On Tuesday, Senator Elizabeth Warren called on Gary Gensler, the chairman of the US Securities and Exchange Commission (SEC) to increase oversight in regard to cryptocurrency. Speaking at the Senate Banking Committee, she highlighted a number of problems associated with cryptocurrency that could affect small investors.
The senator from Massachusetts noted that almost $400 billion had been wiped out from the cryptocurrency market last Tuesday in a matter of hours. She then highlighted that as the prices of several cryptocurrencies plunged, some of the biggest crypto exchanges suffered from outages and this prevented customers from making trades or withdrawals.
The senator questioned how this would affect small retail investors who cannot afford to lose a lot of money. She presented a hypothetical scenario to better explain the problem. She indicated how the inability to trade because crypto exchanges were down could be detrimental for small investors who have put in their savings into the crypto space.
The SEC chairman responded the Coinbase hasn’t yet registered with the federal agency, even though they are offering a ton of tokens that could be classified as securities. Another hypothetical situation was presented by the senator. This time, her focus was on decentralized exchanges that exist in the crypto space.
She questioned that if anyone invested in a new coin that was being hyped on Twitter and paid crypto miners a fee for processing the transaction, only to find the market tanking, then how they would get their money back. In response, Gensler said that this would depend on their user agreement with the exchange because most platforms are simply decentralized in name.
He added that in the case of a governance token, there is some fee involved. The SEC chairman also disclosed that he was not aware of how much fee is charged by a particular exchange. Senator Warren also talked about the network fees. She said that they were aware of the fee from last Tuesday. According to her, it cost more than $500 on the Ethereum network for people to swap two crypto tokens.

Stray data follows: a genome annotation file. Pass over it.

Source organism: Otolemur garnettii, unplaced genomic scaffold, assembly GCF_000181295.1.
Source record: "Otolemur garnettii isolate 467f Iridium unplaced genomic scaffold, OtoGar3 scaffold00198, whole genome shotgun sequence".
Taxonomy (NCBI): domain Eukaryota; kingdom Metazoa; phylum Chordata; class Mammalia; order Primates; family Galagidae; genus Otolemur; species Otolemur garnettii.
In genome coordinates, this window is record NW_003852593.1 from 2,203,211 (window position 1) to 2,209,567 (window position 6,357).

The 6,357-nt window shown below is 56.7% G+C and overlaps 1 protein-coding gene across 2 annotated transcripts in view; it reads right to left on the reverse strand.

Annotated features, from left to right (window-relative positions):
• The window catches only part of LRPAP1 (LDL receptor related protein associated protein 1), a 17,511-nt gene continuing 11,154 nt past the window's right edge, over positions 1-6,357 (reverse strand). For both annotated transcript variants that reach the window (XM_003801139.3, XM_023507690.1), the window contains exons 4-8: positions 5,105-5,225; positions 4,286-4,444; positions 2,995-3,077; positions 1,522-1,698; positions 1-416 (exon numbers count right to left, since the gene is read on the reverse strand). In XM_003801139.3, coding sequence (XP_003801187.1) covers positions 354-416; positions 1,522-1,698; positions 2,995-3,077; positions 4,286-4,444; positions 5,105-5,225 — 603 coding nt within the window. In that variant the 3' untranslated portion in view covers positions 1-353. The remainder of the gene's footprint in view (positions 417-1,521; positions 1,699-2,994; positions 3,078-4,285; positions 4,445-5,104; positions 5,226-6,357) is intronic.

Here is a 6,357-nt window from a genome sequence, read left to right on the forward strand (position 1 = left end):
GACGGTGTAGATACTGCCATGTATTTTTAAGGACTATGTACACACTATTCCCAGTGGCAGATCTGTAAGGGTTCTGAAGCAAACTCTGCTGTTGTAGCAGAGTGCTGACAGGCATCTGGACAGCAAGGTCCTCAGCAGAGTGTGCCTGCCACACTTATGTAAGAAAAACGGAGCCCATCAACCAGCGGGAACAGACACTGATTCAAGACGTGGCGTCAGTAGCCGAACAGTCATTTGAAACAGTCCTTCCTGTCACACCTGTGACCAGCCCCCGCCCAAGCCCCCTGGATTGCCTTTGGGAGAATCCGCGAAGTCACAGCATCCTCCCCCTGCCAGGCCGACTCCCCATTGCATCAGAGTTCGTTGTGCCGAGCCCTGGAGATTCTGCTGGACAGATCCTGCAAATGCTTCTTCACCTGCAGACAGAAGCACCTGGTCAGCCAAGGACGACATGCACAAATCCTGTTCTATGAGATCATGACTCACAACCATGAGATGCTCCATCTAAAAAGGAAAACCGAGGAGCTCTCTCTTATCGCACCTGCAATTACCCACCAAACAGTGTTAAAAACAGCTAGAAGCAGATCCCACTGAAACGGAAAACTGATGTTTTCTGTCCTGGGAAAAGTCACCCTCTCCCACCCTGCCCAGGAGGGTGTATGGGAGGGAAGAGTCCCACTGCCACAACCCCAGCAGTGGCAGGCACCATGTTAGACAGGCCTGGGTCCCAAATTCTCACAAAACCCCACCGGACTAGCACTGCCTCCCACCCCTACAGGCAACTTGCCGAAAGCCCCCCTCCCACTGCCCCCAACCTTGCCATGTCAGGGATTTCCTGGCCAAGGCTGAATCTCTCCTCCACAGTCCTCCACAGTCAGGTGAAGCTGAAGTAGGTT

She said that it was obviously higher than the $100 she was trying to trade in the hypothetical situation. The senator said that her concern was that small investors would be jammed easily with such high, predictable fees, and their investment could be wiped out entirely. She then asserted that crypto was certainly not a path to financial inclusion.
She told the SEC chairman that everyone claimed the market was about financial inclusion, but the fact is that when the market drops, those who are financially vulnerable are the ones who have to withdraw their money quickly. She said that it didn’t sound like financial inclusion at all. Gensler said that that crypto is a highly speculative asset class and not what the senator was describing.
Warren said that there were a horde of problems with crypto, including devastating climate impact, scams and unreliable tech. But, it was high fee that can make crypto trading for people due to which regulators need to step up and address the gaps.